What Love Is When You Parent Kids With Disabilities
Love waits in countless waiting rooms of countless doctors for appointments and therapies.
Love smiles at the nurses because you need them on your side.
Love does not dishonor the knowledge of specialists, it does not point out to the Doctor that you know all the “doctor-ease” they whisper to interns.
Love spends sleepless nights researching.
Love is a medical advocate.
Love remains calm when a nurse is digging around looking for a good IV vein.
Love holds a screaming child down for procedures.
Love is bold enough to say “stop.”
Love can recite endless lists of surgeries, medications and dosages.
Love knows how to smile so that the child isn’t scared.
Love cries and screams into a pillow in a hospital bathroom.
Love knows the wrongdoings but uses them to be an empowered advocate.
Love does not delight in a broken school system but rejoices in an IEP that is followed by all on the team. Love makes every efforts to set the child up for success. It knows the law and special education codes.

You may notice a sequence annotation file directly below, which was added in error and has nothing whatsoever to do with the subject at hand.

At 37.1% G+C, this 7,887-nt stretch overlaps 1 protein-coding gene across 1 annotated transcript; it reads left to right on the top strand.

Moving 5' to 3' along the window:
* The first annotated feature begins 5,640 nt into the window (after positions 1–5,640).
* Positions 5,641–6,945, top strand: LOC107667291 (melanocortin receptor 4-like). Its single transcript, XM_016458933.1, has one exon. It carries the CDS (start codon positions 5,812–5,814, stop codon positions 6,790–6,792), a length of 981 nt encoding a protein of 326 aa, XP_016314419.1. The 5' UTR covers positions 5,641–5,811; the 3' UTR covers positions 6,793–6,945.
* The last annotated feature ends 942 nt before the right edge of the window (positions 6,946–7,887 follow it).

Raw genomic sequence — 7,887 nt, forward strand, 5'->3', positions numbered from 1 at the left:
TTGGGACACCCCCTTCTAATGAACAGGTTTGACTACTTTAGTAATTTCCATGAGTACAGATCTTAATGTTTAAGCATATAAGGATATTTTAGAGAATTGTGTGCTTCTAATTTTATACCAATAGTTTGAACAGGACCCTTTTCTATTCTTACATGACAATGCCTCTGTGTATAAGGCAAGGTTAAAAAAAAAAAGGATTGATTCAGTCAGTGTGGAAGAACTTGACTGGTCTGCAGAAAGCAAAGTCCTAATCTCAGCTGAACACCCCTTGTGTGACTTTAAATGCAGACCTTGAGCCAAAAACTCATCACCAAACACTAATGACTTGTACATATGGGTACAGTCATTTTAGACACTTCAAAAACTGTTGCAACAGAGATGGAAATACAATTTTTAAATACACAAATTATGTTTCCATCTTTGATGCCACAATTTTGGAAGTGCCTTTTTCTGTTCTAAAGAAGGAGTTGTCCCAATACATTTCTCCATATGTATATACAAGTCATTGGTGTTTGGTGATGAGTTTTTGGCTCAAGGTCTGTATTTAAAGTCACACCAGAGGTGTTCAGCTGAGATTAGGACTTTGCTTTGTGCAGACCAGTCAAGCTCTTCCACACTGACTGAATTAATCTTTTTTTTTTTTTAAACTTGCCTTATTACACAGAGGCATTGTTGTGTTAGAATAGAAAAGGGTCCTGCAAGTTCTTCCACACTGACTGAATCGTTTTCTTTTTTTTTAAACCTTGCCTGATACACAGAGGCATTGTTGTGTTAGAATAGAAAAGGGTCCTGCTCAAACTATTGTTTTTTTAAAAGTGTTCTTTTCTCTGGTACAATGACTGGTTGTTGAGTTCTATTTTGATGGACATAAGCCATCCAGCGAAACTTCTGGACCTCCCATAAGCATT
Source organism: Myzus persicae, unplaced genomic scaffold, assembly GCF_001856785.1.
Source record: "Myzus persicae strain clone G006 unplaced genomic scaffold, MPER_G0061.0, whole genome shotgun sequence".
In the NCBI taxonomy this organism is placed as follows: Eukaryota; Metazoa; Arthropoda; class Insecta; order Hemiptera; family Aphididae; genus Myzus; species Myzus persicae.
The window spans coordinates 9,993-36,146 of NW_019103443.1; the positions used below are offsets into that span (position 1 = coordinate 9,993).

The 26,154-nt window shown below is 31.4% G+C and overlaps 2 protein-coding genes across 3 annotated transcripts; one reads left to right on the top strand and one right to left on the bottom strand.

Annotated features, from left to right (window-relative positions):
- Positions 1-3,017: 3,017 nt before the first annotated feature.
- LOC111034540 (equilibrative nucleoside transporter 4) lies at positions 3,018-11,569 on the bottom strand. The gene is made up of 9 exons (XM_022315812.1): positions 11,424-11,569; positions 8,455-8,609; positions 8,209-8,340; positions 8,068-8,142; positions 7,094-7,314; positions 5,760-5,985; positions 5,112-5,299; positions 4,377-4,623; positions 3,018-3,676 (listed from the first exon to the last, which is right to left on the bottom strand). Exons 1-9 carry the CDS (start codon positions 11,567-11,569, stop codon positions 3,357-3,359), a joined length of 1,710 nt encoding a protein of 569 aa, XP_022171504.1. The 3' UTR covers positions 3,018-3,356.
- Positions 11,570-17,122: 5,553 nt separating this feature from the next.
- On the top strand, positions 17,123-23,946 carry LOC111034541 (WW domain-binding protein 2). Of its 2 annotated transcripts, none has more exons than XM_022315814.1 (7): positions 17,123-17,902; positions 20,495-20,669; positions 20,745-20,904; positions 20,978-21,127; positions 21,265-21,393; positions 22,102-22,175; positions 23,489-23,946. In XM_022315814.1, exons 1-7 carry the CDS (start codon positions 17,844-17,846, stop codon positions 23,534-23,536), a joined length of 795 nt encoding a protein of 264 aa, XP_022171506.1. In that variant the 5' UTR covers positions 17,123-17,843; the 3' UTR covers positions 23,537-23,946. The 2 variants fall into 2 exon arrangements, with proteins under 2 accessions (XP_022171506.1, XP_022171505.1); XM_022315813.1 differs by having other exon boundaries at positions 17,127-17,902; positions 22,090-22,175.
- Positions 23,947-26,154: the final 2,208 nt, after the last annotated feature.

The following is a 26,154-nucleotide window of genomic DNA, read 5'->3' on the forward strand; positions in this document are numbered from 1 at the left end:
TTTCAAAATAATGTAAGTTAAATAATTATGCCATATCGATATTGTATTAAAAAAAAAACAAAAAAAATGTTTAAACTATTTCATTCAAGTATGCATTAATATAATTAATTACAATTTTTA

Love protects, always trusts its instincts, holds to hope of a good day’s report, holds educators responsible.
Love pushes past those who can’t see potential.
Love sees potential.
Love never fails because it always tries.
When faced with doctors, teachers, therapist and experts that look into a still not lived future, Love hears them say “never” but “never,” will be silenced.
Love knows that “different” is not a negative term.
Love knows that different is beautiful.
Where there are whispers, pointing and staring in public, they will be ignored — where there is knowledge and a future to be found, Love will travel and save to make it happen.
Love is happy to sacrifice.
Love is a force.
Love is a mother.
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